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- The open flux evolution of a solar-mass star on the main sequence doi link

Auteur(s): See V.(Corresp.), Jardine Moira, Vidotto Aline, Donati Jean-francois, Saikia S. boro, Fares Rim, Folsom Colin p., Jeffers Sandra v., Marsden Stephen c., Morin J., Petit Pascal

(Article) Publié: Monthly Notices Of The Royal Astronomical Society, vol. 474 p.536-546 (2018)


Ref HAL: hal-01760652_v1
Ref Arxiv: 1711.03904
DOI: 10.1093/mnras/stx2599
Ref. & Cit.: NASA ADS
Exporter : BibTex | endNote
Résumé:

Magnetic activity is known to be correlated to the rotation period for moderately active main sequence solar-like stars. In turn, the stellar rotation period evolves as a result of magnetised stellar winds that carry away angular momentum. Understanding the interplay between magnetic activity and stellar rotation is therefore a central task for stellar astrophysics. Angular momentum evolution models typically employ spin-down torques that are formulated in terms of the surface magnetic field strength. However, these formulations fail to account for the magnetic field geometry, unlike those that are expressed in terms of the open flux, i.e. the magnetic flux along which stellar winds flow. In this work, we model the angular momentum evolution of main sequence solar-mass stars using a torque law formulated in terms of the open flux. This is done using a potential field source surface model in conjunction with the Zeeman-Doppler magnetograms of a sample of roughly solar-mass stars. We explore how the open flux of these stars varies with stellar rotation and choice of source surface radii. We also explore the effect of field geometry by using two methods of determining the open flux. The first method only accounts for the dipole component while the second accounts for the full set of spherical harmonics available in the Zeeman-Doppler magnetogram. We find only a small difference between the two methods, demonstrating that the open flux, and indeed the spin-down, of main sequence solar-mass stars is likely dominated by the dipolar component of the magnetic field.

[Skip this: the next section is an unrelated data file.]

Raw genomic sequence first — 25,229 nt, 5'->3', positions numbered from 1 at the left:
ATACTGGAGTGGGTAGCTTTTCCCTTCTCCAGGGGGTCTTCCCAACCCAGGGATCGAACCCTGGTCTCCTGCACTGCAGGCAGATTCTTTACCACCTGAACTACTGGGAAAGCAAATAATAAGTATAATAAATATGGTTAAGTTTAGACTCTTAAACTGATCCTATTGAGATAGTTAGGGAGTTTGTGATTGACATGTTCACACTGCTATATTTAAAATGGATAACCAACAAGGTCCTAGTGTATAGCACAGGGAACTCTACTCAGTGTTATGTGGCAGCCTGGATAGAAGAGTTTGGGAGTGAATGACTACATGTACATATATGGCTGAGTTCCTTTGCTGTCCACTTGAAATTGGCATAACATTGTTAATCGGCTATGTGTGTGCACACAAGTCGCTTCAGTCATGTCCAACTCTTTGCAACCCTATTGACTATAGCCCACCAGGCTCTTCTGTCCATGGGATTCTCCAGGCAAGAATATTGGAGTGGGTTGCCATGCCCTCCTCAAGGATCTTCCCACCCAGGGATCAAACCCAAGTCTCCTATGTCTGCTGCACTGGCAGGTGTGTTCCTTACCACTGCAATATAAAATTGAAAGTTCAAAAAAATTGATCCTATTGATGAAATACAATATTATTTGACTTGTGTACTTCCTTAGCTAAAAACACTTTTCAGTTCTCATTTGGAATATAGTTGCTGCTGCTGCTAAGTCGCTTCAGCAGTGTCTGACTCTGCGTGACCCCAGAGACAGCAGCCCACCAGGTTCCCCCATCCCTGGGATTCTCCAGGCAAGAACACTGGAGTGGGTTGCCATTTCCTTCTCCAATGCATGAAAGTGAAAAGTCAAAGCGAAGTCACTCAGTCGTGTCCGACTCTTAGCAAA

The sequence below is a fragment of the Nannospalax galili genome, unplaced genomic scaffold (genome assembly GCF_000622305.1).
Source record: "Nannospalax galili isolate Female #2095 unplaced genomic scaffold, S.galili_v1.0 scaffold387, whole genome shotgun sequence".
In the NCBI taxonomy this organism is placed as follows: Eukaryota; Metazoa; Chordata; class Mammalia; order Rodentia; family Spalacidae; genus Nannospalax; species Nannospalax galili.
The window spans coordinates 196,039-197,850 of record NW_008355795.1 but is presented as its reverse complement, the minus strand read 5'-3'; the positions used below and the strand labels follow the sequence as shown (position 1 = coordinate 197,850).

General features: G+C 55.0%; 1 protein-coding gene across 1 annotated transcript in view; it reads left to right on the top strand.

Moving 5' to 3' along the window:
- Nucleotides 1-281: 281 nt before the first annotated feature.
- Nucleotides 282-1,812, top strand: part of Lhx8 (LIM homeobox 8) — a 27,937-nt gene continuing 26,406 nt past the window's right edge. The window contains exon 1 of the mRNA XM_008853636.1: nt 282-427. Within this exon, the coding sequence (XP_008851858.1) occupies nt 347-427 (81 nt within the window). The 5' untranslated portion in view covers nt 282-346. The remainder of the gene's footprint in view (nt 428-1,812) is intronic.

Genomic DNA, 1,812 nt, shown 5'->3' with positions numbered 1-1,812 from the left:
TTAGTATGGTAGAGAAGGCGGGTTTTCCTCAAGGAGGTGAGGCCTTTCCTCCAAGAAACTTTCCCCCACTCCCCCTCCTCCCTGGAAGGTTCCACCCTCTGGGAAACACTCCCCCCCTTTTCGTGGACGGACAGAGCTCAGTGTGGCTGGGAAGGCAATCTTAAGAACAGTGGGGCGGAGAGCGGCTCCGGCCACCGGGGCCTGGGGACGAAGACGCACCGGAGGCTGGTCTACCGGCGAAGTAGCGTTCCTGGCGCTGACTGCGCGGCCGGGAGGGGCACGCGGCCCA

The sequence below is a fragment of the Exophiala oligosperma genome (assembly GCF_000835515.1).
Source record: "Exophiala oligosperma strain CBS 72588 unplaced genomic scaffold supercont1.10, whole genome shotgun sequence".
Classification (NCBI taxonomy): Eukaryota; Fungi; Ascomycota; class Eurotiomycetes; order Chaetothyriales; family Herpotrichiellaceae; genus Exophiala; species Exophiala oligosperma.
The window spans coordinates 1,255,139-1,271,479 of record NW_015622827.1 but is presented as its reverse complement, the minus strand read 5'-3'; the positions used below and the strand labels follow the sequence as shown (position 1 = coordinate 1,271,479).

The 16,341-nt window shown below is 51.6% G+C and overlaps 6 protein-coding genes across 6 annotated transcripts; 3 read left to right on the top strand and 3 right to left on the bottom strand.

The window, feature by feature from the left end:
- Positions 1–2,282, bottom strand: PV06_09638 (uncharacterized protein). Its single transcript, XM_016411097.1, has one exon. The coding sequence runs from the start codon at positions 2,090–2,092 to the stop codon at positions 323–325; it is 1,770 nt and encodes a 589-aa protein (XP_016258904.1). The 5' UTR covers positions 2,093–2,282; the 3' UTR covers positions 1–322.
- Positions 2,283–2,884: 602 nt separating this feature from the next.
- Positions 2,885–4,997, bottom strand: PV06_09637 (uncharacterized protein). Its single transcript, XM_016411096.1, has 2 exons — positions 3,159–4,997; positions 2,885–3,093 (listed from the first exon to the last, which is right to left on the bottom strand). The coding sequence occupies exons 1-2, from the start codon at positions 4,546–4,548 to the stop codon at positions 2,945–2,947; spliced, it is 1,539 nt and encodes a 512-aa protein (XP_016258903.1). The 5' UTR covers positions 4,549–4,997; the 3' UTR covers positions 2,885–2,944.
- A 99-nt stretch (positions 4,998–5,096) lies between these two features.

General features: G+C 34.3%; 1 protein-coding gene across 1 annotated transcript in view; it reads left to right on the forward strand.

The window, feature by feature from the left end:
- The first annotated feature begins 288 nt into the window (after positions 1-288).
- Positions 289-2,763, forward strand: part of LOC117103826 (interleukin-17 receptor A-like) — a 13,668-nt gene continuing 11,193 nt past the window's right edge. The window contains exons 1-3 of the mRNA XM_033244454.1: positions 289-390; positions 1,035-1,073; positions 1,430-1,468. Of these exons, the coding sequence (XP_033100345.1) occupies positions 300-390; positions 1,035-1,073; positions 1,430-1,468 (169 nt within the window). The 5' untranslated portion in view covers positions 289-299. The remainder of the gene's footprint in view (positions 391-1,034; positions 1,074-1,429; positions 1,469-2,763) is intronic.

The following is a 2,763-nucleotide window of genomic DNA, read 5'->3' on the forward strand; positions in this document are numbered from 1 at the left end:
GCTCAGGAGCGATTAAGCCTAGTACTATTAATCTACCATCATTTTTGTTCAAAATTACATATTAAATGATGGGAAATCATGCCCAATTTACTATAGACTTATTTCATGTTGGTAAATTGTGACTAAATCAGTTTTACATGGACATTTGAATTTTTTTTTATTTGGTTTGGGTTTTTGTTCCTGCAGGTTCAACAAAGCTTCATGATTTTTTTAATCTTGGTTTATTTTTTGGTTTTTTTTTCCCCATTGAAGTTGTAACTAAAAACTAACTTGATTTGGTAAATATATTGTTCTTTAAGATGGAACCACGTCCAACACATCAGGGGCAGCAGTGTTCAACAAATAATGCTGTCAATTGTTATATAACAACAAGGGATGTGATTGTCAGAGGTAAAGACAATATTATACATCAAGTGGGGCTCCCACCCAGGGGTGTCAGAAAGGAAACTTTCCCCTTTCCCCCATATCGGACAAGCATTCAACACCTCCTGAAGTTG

Commentaires: 12 pages, 7 figures, accepted to MNRAS